An­i­mat­ing a bright spot in the movie mar­ket

China Daily (Canada) - - NEWS CAPSULE -

For most Chi­nese film­mak­ers, 2016 was a dis­ap­point­ing year.

The coun­try’s once rapidly ex­pand­ing movie mar­ket en­coun­tered an un­prece­dented slow­down. But an­i­mated fea­tures — the genre that was for a long time seen as chil­dren’s fare— pro­vided a glim­mer of hope in the chilly win­ter.

Lat­est fig­ures show China’s 2016 box-of­fice to­tal was up just 3.73 per­cent from 2015, lower than the av­er­age year-on-year growth rate of over 30 per­cent be­tween 2010 and 2015. Be­sides, seven months in 2016 saw neg­a­tive growth com­pared with the same pe­riod a year ear­lier.

Buck­ing the trend, an­i­mated fea­tures grossed 6.54 bil­lion yuan ($941 mil­lion) in 2016, up45 per­cent from 4.5 bil­lion yuan in 2015.

Dis­ney’s Zootopia topped the an­i­mated films’ box-of­fice charts rak­ing in 1.53 bil­lion yuan, fol­lowed by DreamWorks’ Kung Fu Panda 3 at 1 bil­lion yuan and Ja­panese hit Your Name at 569 mil­lion yuan.

An un­ex­pected suc­cess in China, Zootopia thrilled lo­cal movie­go­ers with its skill­ful de­pic­tion of bias and dis­tor­tion through an un­likely fairy tale. While chil­dren were happy with the cute an­i­mals and their an­thro­po­mor­phic world, adult view­ers got philo­soph­i­cal in­sights from the movie.

Chi­nese film-re­view fo­rum gave Zootopia 9.2 points out of 10.

With two other an­i­mated Dis­ney films in the top 10 list — Find­ing Dory at eight andMoana at 10— the en­ter­tain­ment gi­ant was the big­gest win­ner in the world’s sec­ond-largest movie mar­ket.

Its pow­er­ful ri­val from Hol­ly­wood’s “Big Six” had one block­buster in the 10 high­est-gross­ing an­i­mated ti­tles’ charts.

Sony Pic­tures had The An­gry Bird­sMovie, a cin­e­matic adap­ta­tion of the name­sake game se­ries, in fifth place with 513 mil­lion yuan, while Ice Age: Col­li­sion Course took the sixth spot with 447 mil­lion yuan.

The last in­stall­ment of the 14-year saga of pre­his­toric an­i­mals, Ice Age 5 res­onated with Chi­nese fans thanks to the fa­mil­iar char­ac­ters. It was fol­lowed in sev­enth place by Univer­sal Pic­tures’ The Se­cret Life of Pets at 390 mil­lion yuan.

In­ter­est­ingly, both the over­seas an­i­mal-themed films strate­gi­cally used Chi­nese star power to ex­pand their in­flu­ence in China.

Ice Age 5 had three­Mahua Fu­nage co­me­di­ans, Shen Teng, Ma Li and Chang Yuan, to dub its ma­jor roles, whileThe Se­cretLife ofPets sur­prised lo­cals with the fa­mil­iar voices of renowned host He Jiong and house­hold-name co­me­dian Chen Peisi.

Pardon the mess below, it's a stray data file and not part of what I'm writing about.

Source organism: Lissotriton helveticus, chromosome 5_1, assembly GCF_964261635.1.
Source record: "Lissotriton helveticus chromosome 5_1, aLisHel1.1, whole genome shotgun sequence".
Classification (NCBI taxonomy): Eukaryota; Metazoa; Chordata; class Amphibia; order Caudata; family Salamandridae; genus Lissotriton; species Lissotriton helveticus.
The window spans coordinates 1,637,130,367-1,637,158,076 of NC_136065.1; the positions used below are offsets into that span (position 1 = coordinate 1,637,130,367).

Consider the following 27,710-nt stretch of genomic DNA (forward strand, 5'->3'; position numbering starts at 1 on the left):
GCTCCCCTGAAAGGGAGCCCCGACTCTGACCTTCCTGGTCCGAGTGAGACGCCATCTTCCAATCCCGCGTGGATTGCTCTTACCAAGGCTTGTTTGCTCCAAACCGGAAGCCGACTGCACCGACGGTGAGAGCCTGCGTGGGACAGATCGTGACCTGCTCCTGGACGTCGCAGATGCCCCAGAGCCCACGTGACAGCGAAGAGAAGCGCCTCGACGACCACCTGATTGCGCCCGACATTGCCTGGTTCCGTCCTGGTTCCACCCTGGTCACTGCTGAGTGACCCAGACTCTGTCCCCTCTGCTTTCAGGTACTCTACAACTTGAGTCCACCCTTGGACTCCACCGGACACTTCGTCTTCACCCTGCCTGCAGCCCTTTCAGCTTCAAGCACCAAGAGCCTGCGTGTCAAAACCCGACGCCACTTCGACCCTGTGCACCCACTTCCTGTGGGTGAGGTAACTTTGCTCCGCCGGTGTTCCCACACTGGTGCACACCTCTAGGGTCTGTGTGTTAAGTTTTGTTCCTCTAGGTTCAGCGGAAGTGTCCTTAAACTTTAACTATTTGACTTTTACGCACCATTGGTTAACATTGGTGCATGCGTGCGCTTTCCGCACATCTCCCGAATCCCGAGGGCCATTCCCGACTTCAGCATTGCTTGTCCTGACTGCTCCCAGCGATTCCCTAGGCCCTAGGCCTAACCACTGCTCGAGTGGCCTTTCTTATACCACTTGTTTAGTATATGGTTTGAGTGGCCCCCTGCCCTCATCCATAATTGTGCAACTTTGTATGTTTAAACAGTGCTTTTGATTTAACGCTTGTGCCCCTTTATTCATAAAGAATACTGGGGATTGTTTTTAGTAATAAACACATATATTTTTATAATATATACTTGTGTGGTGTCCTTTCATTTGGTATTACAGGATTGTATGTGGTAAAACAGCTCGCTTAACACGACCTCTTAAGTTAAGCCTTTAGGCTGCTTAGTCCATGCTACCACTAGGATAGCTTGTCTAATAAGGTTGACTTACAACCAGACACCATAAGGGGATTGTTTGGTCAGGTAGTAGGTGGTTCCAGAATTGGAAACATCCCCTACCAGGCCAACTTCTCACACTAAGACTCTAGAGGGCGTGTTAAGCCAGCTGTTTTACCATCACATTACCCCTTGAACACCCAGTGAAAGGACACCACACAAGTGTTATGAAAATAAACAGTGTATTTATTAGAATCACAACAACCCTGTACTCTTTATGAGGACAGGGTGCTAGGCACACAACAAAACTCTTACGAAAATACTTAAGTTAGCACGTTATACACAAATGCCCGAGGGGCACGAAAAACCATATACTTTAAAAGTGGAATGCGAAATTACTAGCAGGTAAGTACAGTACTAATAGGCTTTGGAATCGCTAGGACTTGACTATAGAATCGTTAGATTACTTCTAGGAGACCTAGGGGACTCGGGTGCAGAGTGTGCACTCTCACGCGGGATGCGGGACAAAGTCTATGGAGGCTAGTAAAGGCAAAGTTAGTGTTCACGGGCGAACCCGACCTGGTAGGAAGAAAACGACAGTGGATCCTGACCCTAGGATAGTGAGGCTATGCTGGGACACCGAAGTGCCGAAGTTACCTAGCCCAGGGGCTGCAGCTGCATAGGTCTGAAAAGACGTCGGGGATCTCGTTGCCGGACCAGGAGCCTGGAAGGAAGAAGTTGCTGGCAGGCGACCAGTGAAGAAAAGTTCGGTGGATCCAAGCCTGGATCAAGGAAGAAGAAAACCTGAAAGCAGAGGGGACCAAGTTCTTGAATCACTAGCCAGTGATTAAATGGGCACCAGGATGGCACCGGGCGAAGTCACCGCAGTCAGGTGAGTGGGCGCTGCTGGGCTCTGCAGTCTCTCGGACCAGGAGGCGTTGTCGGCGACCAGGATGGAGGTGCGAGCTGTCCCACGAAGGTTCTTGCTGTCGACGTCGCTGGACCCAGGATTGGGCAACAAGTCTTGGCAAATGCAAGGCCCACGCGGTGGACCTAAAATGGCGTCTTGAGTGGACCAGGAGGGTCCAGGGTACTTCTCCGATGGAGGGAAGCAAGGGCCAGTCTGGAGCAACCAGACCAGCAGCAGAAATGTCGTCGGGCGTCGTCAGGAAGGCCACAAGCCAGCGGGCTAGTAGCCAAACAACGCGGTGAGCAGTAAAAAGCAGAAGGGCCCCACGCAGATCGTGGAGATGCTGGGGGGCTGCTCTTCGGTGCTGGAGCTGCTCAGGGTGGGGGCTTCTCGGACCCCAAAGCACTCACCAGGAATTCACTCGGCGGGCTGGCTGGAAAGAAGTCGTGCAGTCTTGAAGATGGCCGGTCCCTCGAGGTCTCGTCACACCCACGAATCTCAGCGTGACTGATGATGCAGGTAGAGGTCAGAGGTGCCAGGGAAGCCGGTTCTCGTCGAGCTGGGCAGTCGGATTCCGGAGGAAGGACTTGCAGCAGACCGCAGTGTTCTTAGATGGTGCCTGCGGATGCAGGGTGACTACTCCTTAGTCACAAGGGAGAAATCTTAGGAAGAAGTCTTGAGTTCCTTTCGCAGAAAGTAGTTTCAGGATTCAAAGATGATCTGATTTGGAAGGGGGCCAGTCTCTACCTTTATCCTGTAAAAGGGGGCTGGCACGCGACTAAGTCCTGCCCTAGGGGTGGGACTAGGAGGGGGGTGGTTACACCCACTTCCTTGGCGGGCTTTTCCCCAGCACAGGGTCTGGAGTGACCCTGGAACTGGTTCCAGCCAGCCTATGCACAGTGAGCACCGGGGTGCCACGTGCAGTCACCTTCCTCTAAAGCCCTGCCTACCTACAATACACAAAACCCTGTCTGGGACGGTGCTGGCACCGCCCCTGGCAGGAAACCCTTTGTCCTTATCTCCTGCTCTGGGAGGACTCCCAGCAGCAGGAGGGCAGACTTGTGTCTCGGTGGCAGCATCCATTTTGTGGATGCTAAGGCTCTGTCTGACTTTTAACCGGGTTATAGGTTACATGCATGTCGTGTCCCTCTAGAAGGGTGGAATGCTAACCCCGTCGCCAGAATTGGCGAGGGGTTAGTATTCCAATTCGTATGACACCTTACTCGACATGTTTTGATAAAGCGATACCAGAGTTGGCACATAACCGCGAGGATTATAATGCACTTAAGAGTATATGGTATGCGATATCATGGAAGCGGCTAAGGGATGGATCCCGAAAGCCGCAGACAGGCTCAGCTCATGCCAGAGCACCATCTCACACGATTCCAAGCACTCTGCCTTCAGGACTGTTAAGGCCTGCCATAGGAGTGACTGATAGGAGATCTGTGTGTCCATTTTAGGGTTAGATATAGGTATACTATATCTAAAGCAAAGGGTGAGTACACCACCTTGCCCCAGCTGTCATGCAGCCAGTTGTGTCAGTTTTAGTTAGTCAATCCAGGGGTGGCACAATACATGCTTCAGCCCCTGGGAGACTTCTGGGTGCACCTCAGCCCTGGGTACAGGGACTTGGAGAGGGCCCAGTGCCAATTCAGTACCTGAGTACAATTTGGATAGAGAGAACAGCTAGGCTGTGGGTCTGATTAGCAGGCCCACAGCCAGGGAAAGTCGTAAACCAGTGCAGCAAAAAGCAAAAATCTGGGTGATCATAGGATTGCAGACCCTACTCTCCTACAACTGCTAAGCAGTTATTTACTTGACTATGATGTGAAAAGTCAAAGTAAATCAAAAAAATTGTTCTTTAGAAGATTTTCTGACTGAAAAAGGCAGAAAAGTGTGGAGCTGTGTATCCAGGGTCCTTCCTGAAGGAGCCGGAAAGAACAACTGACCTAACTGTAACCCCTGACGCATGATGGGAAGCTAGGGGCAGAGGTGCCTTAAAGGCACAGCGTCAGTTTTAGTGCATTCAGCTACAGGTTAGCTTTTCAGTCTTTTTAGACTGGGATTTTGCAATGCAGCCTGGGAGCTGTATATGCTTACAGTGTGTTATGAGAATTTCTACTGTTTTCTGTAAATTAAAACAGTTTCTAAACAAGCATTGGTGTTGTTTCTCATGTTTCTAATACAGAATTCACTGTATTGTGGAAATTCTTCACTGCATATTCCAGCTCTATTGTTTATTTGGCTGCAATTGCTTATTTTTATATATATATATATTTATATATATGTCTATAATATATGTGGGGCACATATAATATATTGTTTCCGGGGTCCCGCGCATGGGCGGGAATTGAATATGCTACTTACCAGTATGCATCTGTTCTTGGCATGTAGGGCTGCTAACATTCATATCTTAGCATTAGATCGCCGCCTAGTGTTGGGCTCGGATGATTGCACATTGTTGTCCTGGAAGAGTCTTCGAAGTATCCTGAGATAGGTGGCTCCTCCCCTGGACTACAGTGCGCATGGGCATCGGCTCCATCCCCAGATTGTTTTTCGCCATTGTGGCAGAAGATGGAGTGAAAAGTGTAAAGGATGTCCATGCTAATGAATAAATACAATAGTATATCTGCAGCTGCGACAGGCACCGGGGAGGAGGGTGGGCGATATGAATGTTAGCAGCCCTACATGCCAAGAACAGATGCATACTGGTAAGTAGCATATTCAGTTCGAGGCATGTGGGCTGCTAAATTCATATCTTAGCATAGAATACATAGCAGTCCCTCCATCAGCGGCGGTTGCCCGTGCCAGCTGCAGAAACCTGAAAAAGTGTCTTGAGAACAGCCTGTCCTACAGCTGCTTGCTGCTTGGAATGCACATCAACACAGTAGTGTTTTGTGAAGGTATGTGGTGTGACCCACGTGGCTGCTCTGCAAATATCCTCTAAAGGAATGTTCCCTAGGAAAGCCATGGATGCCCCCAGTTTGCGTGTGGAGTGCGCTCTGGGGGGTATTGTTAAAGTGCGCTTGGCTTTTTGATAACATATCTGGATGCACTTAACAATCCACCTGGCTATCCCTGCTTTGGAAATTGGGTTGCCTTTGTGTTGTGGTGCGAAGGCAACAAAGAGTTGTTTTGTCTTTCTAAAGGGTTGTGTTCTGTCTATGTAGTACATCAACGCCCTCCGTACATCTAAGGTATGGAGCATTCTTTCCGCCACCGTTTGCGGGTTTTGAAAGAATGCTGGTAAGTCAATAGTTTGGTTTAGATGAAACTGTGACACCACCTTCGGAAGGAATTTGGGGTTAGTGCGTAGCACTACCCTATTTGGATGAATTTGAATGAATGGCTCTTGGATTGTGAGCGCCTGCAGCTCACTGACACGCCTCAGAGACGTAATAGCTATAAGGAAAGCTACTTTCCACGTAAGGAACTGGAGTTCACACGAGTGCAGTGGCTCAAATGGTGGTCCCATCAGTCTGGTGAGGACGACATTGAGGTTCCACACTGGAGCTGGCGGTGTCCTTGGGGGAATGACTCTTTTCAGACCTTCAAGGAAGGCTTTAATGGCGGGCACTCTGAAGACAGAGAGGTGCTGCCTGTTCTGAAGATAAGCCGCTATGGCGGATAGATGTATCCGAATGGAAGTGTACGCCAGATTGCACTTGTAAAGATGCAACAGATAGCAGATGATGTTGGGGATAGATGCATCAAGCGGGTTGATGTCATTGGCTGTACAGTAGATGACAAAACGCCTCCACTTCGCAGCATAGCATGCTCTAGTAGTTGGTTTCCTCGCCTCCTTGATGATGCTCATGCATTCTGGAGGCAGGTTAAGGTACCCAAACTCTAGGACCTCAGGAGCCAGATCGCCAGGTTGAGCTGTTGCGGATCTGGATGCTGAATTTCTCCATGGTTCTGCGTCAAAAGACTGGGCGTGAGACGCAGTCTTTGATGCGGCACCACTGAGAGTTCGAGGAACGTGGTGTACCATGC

Mean­while, though China has a grow­ing pop­u­la­tion of young peo­ple speak­ing English, theMan­darin ver­sions of for­eign films still draw­fam­i­lies with young chil­dren.

And, here, Kung Fu Panda 3 stole the show. With one-third of its con­tent crafted in China, the Sino-US co­pro­duc­tion had a very goodMan­darin ver­sion. The char­ac­ters’ mouths were re­an­i­mated so they didn’t seem off when speak­ing Chi­nese. The ver­sion cost a lot money and took a lot of time.

Sep­a­rately, the past year also saw a break­out of Ja­panese im­ports.

Among the 11 Ja­panese re­leased across China, nine an­i­mated pro­duc­tions.

Your Name, tak­ing the third spot, was di­rected by Ja­pan’s fast-rising an­i­ma­torMakoto Shinkai.

While the rise of an­i­mated ti­tles is a bright spot in the lack­lus­terChi­nese film mar­ket, it’s a bit­ter­sweet pill for home­grown an­i­ma­tors.

While the films’ box-of­fice per­for­mance shows that the coun­try is in­creas­ingly in­ter­ested in car­toons, it also in­di­cates a big chal­lenge from pow­er­ful for­eign play­ers.

Only two do­mes­tic films, Big Fish & Be­go­nia and Boonie Bears III, were in the top 10 list, in the fourth ti­tles were and ninth spots, re­spec­tively.

Big Fish & Be­go­nia, rooted in Chi­nese mythol­ogy and in­spired by an­cient ar­chi­tec­ture, was at one time ex­pected to re­peat the suc­cess of the 2015 smash hit The Mon­key King: Hero Is Back.

TheMon­keyKing then­wasa land­mark in Chi­nese an­i­mated films. How­ever, Big Fish & Be­go­nia’s un­con­vinc­ing char­ac­ters and loose sto­ry­line got it only 6.5 on Douban. com­pared with 8.2 for The Mon­key King.

As of now, most in­dus­try watch­ers be­lieve Chi­nese an­i­ma­tors have a long way to go.

“The past year has seen Chi­nese tal­ent un­der a lot of pres­sure. Zootopia’s box-of­fice earn­ings equalled 40 do­mes­tic an­i­mated films. It is a bit frus­trat­ing,” says Zhu Yuqing, an an­i­mated-film in­dus­try watcher and founder of the Bei­jing-based film com­pany On­line FilmMar­ket.

Cao Xiao­hui, vice-pres­i­dent of the an­i­ma­tion in­sti­tute at the Bei­jing Film Academy, says Chi­nese an­i­ma­tors should pol­ish their sto­ry­telling skills and seek in­spi­ra­tion from their own back­grounds.

“The closer to real life the story is, the eas­ier it is to res­onate with lo­cal au­di­ences. Chi­nese tal­ent should shake off their ten­dency to im­i­tate Amer­i­can and Ja­panese an­i­ma­tors,” says Cao.


From left: Dis­ney’s Zootopia, DreamWorks’ KungFuPanda3, Ja­panese hit YourName and do­mes­tic an­i­mated film BigFish&Be­go­nia are among the top 10 of China’s 2016 box-of­fice charts of an­i­mated films.

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